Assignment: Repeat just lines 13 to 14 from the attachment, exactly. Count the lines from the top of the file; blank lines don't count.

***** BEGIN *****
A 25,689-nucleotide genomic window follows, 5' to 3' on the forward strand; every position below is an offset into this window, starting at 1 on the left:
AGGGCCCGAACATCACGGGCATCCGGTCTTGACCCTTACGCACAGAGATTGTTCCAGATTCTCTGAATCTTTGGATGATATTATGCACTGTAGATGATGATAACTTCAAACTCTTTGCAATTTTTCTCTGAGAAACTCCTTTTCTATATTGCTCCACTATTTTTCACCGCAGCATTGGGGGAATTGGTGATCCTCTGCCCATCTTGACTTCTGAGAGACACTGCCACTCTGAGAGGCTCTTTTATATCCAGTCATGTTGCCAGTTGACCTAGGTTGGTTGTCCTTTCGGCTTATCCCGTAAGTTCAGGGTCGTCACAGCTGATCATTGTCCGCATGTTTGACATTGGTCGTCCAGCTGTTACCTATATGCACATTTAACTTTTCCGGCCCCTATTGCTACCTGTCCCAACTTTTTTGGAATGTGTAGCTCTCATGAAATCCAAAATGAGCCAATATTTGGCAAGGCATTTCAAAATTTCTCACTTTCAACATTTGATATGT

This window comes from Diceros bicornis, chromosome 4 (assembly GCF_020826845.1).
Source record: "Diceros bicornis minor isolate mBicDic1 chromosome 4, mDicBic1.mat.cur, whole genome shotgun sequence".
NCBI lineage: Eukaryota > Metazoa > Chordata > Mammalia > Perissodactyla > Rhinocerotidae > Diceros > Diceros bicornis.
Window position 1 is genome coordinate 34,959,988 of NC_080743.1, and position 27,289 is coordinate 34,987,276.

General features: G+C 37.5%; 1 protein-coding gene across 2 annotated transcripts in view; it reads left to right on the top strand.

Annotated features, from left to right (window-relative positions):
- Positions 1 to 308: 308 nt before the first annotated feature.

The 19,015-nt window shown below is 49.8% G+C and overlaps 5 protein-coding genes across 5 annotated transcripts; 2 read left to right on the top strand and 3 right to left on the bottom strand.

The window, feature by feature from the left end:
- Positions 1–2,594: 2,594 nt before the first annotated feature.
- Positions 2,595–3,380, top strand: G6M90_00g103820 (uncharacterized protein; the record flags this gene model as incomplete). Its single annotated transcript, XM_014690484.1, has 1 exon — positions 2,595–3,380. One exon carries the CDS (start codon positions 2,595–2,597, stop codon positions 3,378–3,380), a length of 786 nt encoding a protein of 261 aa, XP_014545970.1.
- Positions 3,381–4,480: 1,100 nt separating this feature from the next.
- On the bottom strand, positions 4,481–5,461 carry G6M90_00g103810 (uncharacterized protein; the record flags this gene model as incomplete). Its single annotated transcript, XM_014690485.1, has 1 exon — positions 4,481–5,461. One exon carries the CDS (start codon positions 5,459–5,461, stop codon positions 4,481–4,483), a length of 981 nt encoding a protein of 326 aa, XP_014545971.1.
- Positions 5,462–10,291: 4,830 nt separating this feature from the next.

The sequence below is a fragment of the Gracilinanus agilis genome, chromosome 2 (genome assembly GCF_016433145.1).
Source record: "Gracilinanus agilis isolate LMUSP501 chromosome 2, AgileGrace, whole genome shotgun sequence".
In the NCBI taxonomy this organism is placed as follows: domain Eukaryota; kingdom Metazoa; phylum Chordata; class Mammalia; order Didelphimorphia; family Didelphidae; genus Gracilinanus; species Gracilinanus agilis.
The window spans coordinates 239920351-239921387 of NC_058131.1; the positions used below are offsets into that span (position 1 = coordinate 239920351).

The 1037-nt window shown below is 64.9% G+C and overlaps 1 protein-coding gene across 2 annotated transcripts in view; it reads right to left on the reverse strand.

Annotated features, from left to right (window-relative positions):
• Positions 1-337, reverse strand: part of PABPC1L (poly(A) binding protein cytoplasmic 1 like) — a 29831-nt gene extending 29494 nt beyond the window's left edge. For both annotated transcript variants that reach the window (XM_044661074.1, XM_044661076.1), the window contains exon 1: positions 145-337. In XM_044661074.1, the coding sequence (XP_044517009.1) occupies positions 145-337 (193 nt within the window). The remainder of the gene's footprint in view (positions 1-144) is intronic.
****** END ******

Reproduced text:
- Positions 2,595–3,380, top strand: G6M90_00g103820 (uncharacterized protein; the record flags this gene model as incomplete). Its single annotated transcript, XM_014690484.1, has 1 exon — positions 2,595–3,380. One exon carries the CDS (start codon positions 2,595–2,597, stop codon positions 3,378–3,380), a length of 786 nt encoding a protein of 261 aa, XP_014545970.1.
- Positions 3,381–4,480: 1,100 nt separating this feature from the next.